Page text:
Kyrie Irving has had team success before — he has a championship ring and has been to the Finals three consecutive years.
However, he did all that in the shadow of LeBron James. He pushed his way out the door and to Boston to be the face of the franchise guy, to have his team.
But a funny thing happened on the way to being the man — he started to focus more on team success. Irving said it was a learning process this season, as reported by Chris Fosberg of ESPN.
Irving, who arrived in Boston with pressure to prove himself while removed from the shadow of LeBron James, said he has taken a step back this season and has put a greater importance on his team.
“I can’t necessarily pinpoint a specific point, but, for me, this season has been a learning experience to be able to do that,” he said. “The expectations that were brought forth on this season, that were brought forth on myself, expectations that I had, if I didn’t have that patience, then I probably would have lost it. And I can’t lose it.
“And I refuse to. I’m just too strong internally and mentally to do that. And then the talent on the court will do itself, as long as I put the work in every single day. So there are a lot of aspects of the game of basketball that are considered and are not considered, they are individually kind of figured out at that time, and I’m just on my journey. That being said, it just took some time to figure it out.”
Irving still had to learn what LeBron already had.
How Irving would mesh with Brad Steven’s more egalitarian system in Boston was the question of the trade — could Irving adapt to the more isolation ways of the Celtics? He has, faster than most of us expected, and with that the Celtics are on top of the East and Irving is mentioned in MVP discussions.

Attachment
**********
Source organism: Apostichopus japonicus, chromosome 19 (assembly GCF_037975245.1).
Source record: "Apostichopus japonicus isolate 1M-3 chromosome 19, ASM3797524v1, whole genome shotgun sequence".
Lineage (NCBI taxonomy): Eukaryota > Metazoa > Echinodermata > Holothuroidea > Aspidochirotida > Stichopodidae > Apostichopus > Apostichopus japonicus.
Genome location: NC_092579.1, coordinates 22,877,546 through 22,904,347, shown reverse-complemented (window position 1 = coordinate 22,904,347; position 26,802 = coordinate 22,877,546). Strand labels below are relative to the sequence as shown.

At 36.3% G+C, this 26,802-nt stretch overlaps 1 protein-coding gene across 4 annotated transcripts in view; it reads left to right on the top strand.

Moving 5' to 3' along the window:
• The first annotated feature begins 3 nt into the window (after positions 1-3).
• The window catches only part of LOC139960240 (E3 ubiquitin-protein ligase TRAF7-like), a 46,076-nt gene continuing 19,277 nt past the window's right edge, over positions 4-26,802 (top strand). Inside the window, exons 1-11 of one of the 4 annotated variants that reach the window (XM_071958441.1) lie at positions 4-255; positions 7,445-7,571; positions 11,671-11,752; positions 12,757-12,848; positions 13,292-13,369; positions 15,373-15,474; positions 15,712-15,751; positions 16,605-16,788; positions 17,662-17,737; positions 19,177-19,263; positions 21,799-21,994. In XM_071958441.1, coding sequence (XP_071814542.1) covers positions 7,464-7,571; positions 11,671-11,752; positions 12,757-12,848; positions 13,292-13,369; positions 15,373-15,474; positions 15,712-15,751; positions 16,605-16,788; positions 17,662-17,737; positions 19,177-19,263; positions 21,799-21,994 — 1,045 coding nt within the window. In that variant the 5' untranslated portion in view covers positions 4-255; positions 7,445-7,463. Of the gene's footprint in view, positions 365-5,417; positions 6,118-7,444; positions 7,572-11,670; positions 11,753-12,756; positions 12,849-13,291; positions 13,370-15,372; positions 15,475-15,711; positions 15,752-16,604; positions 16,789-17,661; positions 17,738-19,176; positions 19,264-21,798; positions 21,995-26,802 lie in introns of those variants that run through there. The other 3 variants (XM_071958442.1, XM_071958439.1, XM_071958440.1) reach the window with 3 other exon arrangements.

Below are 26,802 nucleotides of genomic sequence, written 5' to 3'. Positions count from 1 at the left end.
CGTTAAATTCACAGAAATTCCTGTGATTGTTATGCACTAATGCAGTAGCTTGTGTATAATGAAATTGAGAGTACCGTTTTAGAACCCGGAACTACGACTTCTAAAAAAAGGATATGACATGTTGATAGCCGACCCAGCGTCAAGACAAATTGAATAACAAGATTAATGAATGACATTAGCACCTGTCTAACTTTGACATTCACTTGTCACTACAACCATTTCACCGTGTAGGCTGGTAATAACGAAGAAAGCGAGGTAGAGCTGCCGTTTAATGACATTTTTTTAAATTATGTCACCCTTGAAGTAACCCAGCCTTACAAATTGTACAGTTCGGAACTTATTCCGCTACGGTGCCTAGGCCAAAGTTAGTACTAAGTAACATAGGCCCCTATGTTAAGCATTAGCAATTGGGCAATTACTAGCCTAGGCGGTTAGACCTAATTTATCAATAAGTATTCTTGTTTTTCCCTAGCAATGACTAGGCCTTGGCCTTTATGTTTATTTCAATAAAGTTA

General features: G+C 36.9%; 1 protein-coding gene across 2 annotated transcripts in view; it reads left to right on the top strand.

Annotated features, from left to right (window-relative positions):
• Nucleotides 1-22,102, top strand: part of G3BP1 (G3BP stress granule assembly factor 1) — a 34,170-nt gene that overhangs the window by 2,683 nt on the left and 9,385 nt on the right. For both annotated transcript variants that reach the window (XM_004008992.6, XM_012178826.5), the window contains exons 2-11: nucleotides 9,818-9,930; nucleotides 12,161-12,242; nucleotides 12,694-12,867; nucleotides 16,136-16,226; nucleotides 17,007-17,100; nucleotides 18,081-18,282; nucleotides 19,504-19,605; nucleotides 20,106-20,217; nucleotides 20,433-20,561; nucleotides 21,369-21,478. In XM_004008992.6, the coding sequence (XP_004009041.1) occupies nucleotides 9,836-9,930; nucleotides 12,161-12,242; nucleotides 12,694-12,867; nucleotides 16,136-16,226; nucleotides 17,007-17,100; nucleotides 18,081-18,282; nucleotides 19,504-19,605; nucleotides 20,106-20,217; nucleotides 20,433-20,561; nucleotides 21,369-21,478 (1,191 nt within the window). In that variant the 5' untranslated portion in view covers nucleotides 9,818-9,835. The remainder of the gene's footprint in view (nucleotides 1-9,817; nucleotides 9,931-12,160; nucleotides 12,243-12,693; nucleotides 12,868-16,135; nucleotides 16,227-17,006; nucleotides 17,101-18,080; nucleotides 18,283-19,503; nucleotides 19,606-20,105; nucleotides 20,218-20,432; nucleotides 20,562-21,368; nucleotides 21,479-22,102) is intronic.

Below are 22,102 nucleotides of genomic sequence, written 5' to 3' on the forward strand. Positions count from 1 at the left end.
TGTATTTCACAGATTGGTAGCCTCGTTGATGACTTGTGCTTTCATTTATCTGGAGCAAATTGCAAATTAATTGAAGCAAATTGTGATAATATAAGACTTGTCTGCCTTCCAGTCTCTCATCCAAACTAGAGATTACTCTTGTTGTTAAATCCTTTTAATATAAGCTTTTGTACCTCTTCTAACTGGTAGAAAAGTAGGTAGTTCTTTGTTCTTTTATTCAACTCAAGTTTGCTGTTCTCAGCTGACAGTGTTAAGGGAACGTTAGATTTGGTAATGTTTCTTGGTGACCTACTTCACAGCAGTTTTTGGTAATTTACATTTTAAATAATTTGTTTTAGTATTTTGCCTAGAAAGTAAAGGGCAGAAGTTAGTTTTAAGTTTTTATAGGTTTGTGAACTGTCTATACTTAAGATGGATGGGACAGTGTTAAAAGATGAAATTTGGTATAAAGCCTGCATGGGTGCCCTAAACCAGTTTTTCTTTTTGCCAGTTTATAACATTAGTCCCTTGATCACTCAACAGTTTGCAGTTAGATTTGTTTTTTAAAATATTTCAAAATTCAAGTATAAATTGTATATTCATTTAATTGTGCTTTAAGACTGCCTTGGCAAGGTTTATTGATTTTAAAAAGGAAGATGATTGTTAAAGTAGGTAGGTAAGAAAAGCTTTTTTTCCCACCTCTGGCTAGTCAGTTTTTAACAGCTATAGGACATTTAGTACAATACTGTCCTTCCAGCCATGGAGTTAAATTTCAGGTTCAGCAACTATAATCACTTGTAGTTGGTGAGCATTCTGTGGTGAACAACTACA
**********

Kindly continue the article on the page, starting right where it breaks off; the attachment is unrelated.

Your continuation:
Irving’s numbers didn’t take a leap this season, but his game took a key step forward.
Michael Porter Jr. underwent back surgery in November, missed nearly his entire freshman season at Missouri then slipped to No. 14 in the draft amid injury concerns.
The Nuggets have been noncommittal about their plans for Porter, but they’ve given an eyebrow-raising update.
Michael Porter Jr. has undergone surgery of the lumbar spine at The Carrell Clinic in Dallas, Tex. The Procedure was performed by Dr. Andrew Dossett. There is no timetable for his return to basketball participation.
Porter is a talented forward with the length and skill to make a major impact as a scorer.
But, as this latest surgery underscores, drafting him carried terrifying risk. Denver will have to bear that for a while.
Dirk Nowitzki is set to play his 20th season – breaking Kobe Bryant’s record for most seasons with a single franchise and tying Kevin Garnett, Robert Parish and Kevin Willis for most seasons in the NBA.
Shams Charania of Yahoo Sports:
The Mavericks declined Nowitzki’s $5 million team option, but he was never signing elsewhere. He was either going to retire or play for Dallas.
Once he decided to return, the only question was money.
The Mavericks declined Nowitzki’s option to maximize their flexibility for upgrades, namely signing DeAndre Jordan. Once Yogi Ferrell agreed to an absurdly team-friendly contract, Dallas had enough cap space left to give Nowitzki his team-option amount. If necessary, he would have taken the $4,449,000 room exception.
Nowitzki has had a great career, and this could be his farewell tour. But he also remains a helpful rotation-level player. Though he’s a defensive liability, his outside shooting as a big goes a long way toward floor spacing.
The Mavericks expected Yogi Ferrell to accept his qualifying offer.